What is 'Electronic Money'

Electronic money is money which exists in banking computer systems and is available for transactions through electronic systems. Its value is backed by fiat currency and it can be exchanged into physical form however its uses are often more convenient electronically.

BREAKING DOWN 'Electronic Money'

Electronic money is used for purchases and transactions globally. While it can be exchanged for fiat currency, it is much more conveniently monitored and utilized through electronic banking systems and electronic processing.

The value of electronic money is established by its fiat currency which makes it different from emerging cryptocurrencies. Electronic money is backed by the central bank system. However, In the United States, only a small fraction of the currency is utilized in physical form. The remaining percentage of it is held in bank vaults and also against collateral.

Currency in Circulation

Electronic money can be held in various accounts. Most individuals and businesses store their money with banks which provide electronic records of the cash on deposit. Other forms of stored value electronic money include digital wallets such as PayPal and Square or prepaid cards which allow users to deposit fiat currency for electronic money.

With all types of stored electronic money sources the need for fiat currency varies and as such the banking system provides for this through varying means. While banks transact fiat currency to electronic money for their customers they also hold that money in vaults at their physical locations. Since the use of electronic money is more common than physical currency, banks also deposit their cash with one of the 12 Federal Reserve banks across the nation. A primary function of the U.S. Federal Reserve and its 12 supporting banks is to manage the fiat currency in physical form. Thus, the Fed also has control over the money supply through its monetary policies and open market operations. The Fed also controls the reissuance of money and the printing of new money when fiat currency is no longer available for distribution.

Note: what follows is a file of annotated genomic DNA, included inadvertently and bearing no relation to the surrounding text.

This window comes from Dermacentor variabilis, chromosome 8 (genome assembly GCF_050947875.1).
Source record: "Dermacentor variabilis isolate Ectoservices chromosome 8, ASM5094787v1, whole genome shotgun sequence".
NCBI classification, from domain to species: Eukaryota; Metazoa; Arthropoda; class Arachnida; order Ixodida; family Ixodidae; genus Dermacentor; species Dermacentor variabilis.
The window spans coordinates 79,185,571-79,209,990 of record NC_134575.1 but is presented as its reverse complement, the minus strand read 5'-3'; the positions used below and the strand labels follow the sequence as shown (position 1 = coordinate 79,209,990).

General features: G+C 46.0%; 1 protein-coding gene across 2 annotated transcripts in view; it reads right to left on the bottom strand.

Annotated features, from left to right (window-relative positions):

Electronic Payment Processing

In the U.S. many people receive their paychecks through direct deposit, move money with electronic fund transfers, and spend money with credit and debit cards. While physical currency still has advantages in certain situations, its role has gradually diminished. Many consumers and businesses feel that electronic money is more secure because it is not easily lost or damaged and can be available for use at nearly all merchants across the U.S. Therefore, the U.S. financial market has a secure and well established infrastructure for transacting electronic money. The primary means for electronic money transactions is through payment processing networks. In the U.S. Visa and Mastercard are the two primary payment processing networks facilitating the transactions of electronic money across the nation.

Banks and financial institutions partner with electronic money networking processors to issue their customers branded network cards which facilitate the transactions of electronic money from bank accounts to merchants. Digital wallets are also available following similar transaction protocals. Electronic money is also easily transacted through e-commerce allowing consumers to shop and purchase all types of goods and services online.

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